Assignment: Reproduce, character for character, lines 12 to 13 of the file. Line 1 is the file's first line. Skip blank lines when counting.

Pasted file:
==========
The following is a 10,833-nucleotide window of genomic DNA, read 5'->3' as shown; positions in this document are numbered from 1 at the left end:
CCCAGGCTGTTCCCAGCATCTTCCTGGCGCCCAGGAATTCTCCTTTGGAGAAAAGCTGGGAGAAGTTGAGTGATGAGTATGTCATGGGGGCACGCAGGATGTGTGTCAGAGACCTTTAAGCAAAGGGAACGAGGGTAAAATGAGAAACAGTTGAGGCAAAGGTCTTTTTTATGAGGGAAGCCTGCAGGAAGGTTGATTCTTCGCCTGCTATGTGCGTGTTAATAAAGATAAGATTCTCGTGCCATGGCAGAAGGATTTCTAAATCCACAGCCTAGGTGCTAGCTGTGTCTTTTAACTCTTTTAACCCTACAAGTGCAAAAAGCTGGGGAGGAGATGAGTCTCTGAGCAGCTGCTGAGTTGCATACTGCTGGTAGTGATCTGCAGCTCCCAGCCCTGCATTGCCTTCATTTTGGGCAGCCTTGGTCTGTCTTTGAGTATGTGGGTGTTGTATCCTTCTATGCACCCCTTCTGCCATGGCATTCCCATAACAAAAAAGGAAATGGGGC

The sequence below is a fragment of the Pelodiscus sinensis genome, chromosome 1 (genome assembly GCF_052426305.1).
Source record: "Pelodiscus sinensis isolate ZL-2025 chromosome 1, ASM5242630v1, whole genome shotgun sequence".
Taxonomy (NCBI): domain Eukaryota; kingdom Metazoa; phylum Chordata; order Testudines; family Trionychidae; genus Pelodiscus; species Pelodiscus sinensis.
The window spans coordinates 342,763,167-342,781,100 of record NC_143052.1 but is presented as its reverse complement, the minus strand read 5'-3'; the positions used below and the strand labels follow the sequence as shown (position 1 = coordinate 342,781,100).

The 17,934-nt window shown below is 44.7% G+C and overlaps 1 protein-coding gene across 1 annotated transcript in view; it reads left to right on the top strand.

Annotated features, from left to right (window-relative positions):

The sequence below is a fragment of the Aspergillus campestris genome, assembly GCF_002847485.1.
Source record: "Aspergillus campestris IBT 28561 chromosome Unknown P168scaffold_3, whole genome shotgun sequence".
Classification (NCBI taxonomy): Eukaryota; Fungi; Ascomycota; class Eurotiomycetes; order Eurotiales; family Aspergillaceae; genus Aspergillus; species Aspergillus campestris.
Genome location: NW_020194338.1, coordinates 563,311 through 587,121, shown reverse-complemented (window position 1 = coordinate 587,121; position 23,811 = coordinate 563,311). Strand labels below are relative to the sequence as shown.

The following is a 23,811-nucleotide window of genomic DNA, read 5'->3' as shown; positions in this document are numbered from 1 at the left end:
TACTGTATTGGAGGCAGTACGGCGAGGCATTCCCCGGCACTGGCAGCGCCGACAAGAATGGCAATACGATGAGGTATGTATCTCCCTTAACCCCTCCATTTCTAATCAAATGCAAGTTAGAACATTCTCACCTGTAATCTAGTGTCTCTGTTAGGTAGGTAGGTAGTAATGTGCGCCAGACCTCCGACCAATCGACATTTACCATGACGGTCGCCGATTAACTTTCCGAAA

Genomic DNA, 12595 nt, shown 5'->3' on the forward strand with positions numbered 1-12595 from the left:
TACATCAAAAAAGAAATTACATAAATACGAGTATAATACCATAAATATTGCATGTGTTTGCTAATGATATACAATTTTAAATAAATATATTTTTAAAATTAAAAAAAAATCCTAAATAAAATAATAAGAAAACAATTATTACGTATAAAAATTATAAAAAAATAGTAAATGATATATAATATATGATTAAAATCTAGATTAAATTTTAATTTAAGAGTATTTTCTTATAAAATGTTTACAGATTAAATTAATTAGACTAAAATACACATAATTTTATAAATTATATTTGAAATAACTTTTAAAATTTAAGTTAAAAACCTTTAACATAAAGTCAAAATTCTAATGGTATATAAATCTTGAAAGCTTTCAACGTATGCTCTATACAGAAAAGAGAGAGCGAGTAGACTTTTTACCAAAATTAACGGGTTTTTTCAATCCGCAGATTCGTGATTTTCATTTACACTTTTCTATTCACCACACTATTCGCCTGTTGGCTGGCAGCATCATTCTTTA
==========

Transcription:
Genome location: NW_020194338.1, coordinates 563,311 through 587,121, shown reverse-complemented (window position 1 = coordinate 587,121; position 23,811 = coordinate 563,311). Strand labels below are relative to the sequence as shown.

The following is a 23,811-nucleotide window of genomic DNA, read 5'->3' as shown; positions in this document are numbered from 1 at the left end: